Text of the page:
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Date: Mon, 27 Apr 2015 09:33:08 +0300
From: Solar Designer <solar@...nwall.com>
To: discussions@...sword-hashing.net
Subject: Re: [PHC] "Attack on the iterative compression function"

On Sat, Apr 25, 2015 at 03:11:40PM -0300, Marcos Antonio Simplicio Junior wrote:
> De: "Solar Designer" <solar@...nwall.com>
> > On Sun, Apr 19, 2015 at 03:03:33AM -0300, Marcos Antonio Simplicio Junior wrote:
> > > 3) If we initialize a row in one order, and each subsequent
> > > read/update is done in the same but the columns are themselves
> > > reversed, then there is no easy pipelining (unless, of course, if
> > > some extra columns besides the first one are kept in memory to
> > > accelerate computations)
> > 
> > And of course I meant approach (3), where every BlockMix would write the
> > block in reverse order from reading. (This might be easier implemented
> > by reading in reverse order and writing in sequential order, since we're
> > already starting with the last sub-block in (ye)scrypt now. Also,
> > keeping the writes in sequential order allows to keep Integerify()
> > defined in the same way as it is in scrypt, using the last sub-block.
> > OTOH, sequential reads could be friendlier to the hardware
> > prefetcher.)
> 
> The only issue here would be that you would need an extra buffer, because the memory position from which you read is not the same on which you write (?)

Good point!  I was thinking in terms of equivalent of original scrypt's
shuffling, only changing the shuffling order to be simple reverse order.
Despite of this shuffling, optimized implementations are able to avoid
needing a write to a temporary buffer, as illustrated by the revision
that was possible in the yescrypt v0 submission to PHC, where
YESCRYPT_RW could be set without YESCRYPT_PWXFORM.  In that revision
invoked with those flags, SMix2 would proceed with XOR'ing over existing
blocks yet it would use original scrypt's BlockMix with its shuffling.
Yet yescrypt-0.5/yescrypt-simd.c: blockmix_salsa8_xor_save() updated the
block in-place.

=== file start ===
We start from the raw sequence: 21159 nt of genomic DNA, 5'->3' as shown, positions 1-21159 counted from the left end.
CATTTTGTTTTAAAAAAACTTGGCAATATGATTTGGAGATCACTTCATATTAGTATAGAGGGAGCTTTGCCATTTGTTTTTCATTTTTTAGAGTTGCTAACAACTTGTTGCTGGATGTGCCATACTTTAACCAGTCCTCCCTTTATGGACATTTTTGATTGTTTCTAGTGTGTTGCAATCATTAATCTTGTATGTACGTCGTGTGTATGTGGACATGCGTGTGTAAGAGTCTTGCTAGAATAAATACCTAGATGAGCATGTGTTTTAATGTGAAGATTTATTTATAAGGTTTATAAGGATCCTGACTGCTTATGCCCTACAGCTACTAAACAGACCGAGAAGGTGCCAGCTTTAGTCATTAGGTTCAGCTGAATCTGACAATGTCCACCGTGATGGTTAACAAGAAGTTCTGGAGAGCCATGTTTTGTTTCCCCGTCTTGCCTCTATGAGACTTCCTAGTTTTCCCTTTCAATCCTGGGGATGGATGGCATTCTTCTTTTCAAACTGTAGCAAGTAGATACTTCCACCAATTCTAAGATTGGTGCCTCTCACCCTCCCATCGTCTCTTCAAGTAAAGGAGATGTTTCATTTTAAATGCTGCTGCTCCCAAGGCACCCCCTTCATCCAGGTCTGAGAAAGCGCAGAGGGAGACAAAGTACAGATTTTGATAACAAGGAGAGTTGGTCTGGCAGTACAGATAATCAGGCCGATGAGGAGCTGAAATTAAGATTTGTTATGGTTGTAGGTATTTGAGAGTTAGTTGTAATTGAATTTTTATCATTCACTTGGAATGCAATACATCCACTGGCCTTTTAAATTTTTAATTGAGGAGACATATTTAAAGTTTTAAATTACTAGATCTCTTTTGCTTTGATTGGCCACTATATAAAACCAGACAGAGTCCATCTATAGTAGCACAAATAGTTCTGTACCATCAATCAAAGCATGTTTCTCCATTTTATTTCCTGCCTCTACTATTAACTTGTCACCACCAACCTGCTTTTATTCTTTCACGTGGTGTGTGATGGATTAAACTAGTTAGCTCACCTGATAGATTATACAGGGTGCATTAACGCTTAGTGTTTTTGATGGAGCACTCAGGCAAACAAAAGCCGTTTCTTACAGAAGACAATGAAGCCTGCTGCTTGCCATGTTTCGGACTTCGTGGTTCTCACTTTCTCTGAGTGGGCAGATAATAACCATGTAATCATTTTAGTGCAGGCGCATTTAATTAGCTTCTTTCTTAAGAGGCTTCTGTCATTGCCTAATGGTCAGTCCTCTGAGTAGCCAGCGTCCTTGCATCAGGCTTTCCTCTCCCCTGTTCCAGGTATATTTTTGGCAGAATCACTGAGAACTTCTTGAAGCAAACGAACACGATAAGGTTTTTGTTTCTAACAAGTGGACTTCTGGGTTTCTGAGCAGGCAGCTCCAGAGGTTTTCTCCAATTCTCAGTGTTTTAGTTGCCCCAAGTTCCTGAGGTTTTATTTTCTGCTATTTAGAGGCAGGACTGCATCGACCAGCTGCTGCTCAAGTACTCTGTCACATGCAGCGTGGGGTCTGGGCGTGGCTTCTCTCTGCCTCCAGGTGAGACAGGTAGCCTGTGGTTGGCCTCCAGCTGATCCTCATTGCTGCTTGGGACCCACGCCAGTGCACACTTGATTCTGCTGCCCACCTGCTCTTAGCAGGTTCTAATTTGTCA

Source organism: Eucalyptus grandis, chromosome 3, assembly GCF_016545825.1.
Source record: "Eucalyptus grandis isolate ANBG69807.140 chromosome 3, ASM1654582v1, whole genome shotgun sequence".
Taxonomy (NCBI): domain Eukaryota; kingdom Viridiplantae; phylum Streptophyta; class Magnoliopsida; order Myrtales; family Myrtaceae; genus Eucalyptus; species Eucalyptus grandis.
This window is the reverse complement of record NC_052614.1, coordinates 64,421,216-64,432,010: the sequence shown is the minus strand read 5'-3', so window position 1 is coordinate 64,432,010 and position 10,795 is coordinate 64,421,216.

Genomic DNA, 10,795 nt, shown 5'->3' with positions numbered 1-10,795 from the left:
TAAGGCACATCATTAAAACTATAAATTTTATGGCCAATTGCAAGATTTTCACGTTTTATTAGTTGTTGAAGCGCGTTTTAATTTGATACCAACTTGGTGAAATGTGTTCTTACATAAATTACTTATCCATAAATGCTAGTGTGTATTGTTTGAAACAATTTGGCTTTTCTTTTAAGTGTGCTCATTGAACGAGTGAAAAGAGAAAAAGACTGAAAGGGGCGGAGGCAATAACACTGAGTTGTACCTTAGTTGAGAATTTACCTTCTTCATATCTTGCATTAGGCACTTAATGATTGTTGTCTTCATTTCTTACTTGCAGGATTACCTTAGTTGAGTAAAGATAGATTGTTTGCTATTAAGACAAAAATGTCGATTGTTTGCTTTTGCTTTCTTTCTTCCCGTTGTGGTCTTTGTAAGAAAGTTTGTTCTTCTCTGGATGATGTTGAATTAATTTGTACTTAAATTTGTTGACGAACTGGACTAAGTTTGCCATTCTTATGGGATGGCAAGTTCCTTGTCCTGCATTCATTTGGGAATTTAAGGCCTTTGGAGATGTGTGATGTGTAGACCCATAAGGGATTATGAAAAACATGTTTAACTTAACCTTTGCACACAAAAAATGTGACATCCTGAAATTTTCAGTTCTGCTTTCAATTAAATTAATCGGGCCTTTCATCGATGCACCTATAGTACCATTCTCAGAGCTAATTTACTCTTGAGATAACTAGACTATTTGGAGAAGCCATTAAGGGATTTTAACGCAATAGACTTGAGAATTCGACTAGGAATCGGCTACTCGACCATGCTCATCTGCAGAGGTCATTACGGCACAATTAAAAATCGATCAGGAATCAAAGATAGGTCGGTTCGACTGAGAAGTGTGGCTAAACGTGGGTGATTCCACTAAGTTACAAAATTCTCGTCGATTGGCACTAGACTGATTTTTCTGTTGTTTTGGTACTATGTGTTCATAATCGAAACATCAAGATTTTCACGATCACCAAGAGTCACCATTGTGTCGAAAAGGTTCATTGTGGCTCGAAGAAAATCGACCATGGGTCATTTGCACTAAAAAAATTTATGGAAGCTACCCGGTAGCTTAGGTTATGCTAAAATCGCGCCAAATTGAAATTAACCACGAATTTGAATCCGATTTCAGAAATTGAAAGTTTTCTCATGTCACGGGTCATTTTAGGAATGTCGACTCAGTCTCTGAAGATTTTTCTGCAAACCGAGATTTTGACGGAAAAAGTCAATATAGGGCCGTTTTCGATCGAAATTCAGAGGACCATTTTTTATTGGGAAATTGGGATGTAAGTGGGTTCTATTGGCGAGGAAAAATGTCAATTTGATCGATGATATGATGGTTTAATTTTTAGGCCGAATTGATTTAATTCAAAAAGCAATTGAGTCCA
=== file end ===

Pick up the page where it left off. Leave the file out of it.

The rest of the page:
Basically, the existing random block being XOR'ed over would not be
shuffled relative to BlockMix output.  Rather, BlockMix output would be
shuffled relative to its input, which is the previous block.

In other words, the shuffling would occur for only one of two blocks
that a newly (over)written block depends on.  So it'd extend the length
of only one out of two branches of the recomputation sub-tree.

What do you think of this approach?

> As a side note, if one does implement reversal as a separate, second operation shown our illustration, the memory bandwidth might be larger in architectures with write-through caches: the write operation would go down the memory hierarchy the first time we write, and also the second.

Right.  Somewhat similarly, Argon2 appears to suffer from this: the
writes to state[] between the first 8 and the second 8 BLAKE2b's may
waste memory bandwidth on architectures with write-through caches.

> > Also, why do you call this attack "pipelining"?
[...]

> I'm not sure if Colin Percival was thinking the same thing as we [...]

Thank you!  From these illustrations, which basically show the same
attack that Dmitry had described, I conclude that the "pipelining" here
is not the same as enabling the use of a pipelined crypto primitive or
such (this is left as an implementation detail, which may be used or not
regardless of this attack, although indeed with more parallelism it
makes more sense).

Alexander

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